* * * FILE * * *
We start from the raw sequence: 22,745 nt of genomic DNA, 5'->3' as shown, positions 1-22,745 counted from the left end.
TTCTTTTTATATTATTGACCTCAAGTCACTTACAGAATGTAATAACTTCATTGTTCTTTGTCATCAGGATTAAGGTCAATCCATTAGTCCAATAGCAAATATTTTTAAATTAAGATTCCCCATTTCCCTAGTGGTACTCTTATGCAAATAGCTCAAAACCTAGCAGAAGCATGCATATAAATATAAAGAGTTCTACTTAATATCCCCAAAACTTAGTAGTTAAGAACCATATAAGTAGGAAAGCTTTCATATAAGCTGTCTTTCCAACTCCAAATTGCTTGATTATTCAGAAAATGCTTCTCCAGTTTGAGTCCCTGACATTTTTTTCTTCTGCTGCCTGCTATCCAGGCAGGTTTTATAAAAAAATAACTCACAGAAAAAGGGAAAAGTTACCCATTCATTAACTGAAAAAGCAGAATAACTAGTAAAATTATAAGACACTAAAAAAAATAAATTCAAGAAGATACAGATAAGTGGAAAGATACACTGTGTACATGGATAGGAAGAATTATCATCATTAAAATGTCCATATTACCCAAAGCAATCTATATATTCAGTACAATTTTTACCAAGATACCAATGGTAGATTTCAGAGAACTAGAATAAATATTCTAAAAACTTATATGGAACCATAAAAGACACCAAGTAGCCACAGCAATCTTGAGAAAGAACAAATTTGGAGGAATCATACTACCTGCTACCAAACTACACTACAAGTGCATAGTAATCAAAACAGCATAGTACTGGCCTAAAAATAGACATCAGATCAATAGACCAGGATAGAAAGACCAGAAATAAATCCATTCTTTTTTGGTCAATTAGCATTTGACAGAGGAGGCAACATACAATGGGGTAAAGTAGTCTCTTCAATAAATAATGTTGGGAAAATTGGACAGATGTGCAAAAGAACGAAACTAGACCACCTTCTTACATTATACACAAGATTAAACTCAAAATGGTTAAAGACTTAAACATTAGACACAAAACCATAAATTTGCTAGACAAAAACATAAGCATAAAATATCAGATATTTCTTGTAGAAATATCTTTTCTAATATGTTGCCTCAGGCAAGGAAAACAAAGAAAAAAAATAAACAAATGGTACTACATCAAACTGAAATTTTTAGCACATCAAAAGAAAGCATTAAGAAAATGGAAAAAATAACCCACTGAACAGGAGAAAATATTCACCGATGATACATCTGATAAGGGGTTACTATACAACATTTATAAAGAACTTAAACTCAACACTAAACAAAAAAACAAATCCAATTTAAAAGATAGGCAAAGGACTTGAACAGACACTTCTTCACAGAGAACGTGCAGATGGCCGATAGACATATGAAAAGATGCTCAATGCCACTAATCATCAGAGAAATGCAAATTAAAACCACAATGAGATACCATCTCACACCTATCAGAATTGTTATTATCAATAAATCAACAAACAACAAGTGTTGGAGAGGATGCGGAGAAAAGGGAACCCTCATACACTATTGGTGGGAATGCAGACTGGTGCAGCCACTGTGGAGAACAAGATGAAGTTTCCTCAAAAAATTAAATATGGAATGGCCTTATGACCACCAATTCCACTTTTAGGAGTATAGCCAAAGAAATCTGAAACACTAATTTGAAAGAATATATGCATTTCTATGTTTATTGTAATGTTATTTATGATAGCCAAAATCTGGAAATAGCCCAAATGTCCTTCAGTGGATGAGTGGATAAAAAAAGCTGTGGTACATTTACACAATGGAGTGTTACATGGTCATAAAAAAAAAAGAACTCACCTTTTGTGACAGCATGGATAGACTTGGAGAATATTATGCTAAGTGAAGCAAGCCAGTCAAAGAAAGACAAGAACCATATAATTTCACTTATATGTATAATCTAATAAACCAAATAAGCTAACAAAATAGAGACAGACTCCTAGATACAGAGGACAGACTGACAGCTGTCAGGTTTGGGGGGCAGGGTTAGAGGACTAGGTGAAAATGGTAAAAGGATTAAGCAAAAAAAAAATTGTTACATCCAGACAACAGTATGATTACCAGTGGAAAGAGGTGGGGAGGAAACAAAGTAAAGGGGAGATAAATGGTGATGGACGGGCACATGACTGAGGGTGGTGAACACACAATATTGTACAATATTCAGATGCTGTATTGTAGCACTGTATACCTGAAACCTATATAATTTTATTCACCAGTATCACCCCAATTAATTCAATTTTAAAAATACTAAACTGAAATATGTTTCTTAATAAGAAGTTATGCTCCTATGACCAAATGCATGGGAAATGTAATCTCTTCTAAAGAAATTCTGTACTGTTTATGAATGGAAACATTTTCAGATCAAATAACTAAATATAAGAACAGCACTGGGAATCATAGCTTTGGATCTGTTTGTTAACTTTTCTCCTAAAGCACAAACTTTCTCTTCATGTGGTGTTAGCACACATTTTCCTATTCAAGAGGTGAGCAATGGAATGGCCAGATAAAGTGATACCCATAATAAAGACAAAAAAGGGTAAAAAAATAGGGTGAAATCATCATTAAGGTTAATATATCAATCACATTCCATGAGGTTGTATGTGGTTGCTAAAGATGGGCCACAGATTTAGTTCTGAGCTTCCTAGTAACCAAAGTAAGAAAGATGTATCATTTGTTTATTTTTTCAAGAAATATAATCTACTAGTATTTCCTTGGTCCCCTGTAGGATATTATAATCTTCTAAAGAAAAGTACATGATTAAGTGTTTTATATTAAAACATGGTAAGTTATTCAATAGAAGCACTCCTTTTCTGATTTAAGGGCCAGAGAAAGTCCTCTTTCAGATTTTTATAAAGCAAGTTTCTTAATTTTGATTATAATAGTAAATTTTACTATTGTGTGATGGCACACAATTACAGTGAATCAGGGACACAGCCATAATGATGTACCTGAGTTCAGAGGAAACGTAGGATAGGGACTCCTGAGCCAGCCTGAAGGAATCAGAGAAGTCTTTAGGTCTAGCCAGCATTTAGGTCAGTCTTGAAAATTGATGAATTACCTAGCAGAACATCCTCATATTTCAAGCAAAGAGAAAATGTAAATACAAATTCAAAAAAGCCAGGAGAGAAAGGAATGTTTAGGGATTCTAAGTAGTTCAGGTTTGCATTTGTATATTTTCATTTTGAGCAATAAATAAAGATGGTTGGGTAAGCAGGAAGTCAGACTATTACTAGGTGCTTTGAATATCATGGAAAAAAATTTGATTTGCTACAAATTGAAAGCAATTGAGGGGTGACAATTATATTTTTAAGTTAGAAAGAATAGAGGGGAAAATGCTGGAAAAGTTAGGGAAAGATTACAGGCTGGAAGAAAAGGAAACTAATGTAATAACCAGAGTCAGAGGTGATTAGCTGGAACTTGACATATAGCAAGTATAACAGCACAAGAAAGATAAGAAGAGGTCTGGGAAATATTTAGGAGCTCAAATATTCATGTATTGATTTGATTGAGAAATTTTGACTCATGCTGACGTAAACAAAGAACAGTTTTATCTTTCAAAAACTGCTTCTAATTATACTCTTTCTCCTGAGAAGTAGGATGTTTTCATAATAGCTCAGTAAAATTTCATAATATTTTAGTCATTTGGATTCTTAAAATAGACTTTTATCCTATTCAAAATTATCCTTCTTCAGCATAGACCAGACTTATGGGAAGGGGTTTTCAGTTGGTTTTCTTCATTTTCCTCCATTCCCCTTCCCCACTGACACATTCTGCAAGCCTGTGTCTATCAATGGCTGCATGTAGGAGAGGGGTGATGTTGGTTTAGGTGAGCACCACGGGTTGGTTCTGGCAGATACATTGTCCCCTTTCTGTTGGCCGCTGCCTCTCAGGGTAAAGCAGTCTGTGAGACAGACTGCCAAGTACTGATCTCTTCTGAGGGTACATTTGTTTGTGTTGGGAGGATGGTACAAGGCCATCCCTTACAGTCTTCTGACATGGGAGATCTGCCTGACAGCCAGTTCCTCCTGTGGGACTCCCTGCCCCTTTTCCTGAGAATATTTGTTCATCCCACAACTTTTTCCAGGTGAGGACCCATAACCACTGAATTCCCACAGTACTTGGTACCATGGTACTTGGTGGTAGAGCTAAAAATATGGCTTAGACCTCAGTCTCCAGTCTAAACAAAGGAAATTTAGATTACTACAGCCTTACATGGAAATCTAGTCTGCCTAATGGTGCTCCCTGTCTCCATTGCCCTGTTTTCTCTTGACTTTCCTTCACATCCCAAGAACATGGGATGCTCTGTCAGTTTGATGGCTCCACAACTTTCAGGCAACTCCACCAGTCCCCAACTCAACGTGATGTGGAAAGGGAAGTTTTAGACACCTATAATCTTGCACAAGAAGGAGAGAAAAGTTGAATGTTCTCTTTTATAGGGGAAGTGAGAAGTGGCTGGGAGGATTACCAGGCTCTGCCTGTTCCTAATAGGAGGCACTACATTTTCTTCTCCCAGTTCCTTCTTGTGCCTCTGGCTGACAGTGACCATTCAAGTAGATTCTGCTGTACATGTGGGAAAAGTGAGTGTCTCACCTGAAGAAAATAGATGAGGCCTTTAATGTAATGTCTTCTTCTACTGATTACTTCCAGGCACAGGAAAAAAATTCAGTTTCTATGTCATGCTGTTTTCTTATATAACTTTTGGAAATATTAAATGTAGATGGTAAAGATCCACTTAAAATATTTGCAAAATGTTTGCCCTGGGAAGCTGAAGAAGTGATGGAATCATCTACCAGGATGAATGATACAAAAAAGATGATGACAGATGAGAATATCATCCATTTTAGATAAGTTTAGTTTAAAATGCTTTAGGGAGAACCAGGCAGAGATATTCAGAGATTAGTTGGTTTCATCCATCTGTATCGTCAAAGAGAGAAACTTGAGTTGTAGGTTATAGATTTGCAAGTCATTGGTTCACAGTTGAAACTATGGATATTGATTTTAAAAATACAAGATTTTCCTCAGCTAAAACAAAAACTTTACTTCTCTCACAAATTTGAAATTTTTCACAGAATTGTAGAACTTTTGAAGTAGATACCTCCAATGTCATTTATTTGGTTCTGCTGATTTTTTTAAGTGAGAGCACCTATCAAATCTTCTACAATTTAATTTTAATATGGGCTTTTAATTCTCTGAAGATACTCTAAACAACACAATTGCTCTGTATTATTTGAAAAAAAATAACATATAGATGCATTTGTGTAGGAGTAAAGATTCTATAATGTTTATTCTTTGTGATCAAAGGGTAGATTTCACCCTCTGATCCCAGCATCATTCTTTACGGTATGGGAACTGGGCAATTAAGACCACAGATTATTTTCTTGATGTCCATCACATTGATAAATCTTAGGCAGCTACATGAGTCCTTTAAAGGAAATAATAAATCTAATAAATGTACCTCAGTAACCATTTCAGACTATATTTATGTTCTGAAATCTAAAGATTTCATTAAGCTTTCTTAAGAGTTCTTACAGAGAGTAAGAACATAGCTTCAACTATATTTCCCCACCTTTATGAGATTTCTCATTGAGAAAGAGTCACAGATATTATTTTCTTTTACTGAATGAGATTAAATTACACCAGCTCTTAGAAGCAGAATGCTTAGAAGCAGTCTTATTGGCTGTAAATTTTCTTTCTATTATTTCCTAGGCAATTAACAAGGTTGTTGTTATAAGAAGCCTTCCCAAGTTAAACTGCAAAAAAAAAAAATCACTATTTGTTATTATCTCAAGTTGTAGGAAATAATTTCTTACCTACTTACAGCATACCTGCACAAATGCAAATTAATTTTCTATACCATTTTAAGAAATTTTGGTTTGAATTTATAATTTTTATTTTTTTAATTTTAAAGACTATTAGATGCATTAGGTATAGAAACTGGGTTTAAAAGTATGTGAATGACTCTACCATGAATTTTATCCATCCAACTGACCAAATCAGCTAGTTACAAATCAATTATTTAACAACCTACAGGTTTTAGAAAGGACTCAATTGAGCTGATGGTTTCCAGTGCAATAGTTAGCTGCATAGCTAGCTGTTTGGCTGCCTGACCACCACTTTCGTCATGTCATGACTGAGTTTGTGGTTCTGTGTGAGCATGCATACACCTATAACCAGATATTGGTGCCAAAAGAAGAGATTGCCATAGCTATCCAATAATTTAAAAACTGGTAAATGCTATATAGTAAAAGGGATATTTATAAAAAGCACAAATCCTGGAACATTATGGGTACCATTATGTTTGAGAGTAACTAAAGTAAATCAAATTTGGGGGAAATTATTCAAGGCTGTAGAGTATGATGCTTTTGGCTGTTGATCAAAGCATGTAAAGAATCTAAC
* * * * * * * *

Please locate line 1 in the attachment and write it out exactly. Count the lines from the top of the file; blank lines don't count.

We start from the raw sequence: 22,745 nt of genomic DNA, 5'->3' as shown, positions 1-22,745 counted from the left end.